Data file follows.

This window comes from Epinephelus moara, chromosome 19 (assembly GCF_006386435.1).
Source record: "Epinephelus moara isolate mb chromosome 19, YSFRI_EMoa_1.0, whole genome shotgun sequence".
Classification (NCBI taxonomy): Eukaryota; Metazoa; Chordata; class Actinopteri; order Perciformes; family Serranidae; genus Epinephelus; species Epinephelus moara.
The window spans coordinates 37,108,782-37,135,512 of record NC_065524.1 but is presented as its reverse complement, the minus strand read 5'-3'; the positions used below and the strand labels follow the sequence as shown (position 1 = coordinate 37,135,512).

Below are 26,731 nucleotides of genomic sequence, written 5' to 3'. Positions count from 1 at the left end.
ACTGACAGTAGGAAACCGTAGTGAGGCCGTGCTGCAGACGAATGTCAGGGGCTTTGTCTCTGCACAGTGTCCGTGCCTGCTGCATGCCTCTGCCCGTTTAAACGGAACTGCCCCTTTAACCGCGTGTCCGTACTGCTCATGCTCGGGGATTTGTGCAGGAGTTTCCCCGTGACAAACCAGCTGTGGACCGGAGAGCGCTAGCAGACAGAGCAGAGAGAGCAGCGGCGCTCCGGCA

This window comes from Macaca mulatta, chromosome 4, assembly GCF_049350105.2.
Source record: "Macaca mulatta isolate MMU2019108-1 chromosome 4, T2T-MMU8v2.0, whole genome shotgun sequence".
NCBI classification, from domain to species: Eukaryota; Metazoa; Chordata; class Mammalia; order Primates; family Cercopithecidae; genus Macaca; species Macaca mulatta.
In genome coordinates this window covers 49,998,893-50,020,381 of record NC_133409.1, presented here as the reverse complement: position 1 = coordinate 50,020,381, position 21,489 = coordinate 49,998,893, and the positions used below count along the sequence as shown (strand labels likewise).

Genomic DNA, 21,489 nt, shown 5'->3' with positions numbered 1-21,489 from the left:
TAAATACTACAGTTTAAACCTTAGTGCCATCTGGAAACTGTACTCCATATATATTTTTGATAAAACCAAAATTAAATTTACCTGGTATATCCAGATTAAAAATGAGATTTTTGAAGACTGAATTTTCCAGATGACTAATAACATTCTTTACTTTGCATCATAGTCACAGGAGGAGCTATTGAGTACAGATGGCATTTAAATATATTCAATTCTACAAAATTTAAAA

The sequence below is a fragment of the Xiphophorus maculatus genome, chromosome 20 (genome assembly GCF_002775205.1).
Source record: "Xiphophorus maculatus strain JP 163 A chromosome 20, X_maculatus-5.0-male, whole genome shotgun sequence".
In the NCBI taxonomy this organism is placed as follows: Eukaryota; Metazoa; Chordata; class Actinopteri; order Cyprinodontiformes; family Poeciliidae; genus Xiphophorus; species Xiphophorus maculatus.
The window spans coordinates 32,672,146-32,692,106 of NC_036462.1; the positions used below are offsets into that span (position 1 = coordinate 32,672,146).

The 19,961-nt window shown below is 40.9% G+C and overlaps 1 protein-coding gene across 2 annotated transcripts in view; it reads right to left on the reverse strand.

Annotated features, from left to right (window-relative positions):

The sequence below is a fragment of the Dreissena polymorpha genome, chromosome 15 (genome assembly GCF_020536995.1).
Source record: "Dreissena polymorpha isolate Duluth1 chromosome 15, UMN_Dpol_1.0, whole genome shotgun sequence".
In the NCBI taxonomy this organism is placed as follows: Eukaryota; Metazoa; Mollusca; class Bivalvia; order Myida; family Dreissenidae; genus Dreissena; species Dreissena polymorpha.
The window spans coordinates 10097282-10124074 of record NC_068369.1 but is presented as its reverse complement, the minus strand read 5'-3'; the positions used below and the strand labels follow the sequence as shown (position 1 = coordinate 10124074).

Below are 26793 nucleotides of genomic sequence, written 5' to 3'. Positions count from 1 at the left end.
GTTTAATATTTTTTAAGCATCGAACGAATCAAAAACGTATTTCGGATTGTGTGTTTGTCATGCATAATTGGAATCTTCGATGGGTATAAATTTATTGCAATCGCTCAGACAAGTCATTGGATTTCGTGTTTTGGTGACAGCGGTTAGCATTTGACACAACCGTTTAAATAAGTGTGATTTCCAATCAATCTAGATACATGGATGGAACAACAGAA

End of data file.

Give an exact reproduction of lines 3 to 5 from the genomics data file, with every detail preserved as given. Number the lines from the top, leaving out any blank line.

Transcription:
Classification (NCBI taxonomy): Eukaryota; Metazoa; Chordata; class Actinopteri; order Perciformes; family Serranidae; genus Epinephelus; species Epinephelus moara.
The window spans coordinates 37,108,782-37,135,512 of record NC_065524.1 but is presented as its reverse complement, the minus strand read 5'-3'; the positions used below and the strand labels follow the sequence as shown (position 1 = coordinate 37,135,512).

Below are 26,731 nucleotides of genomic sequence, written 5' to 3'. Positions count from 1 at the left end.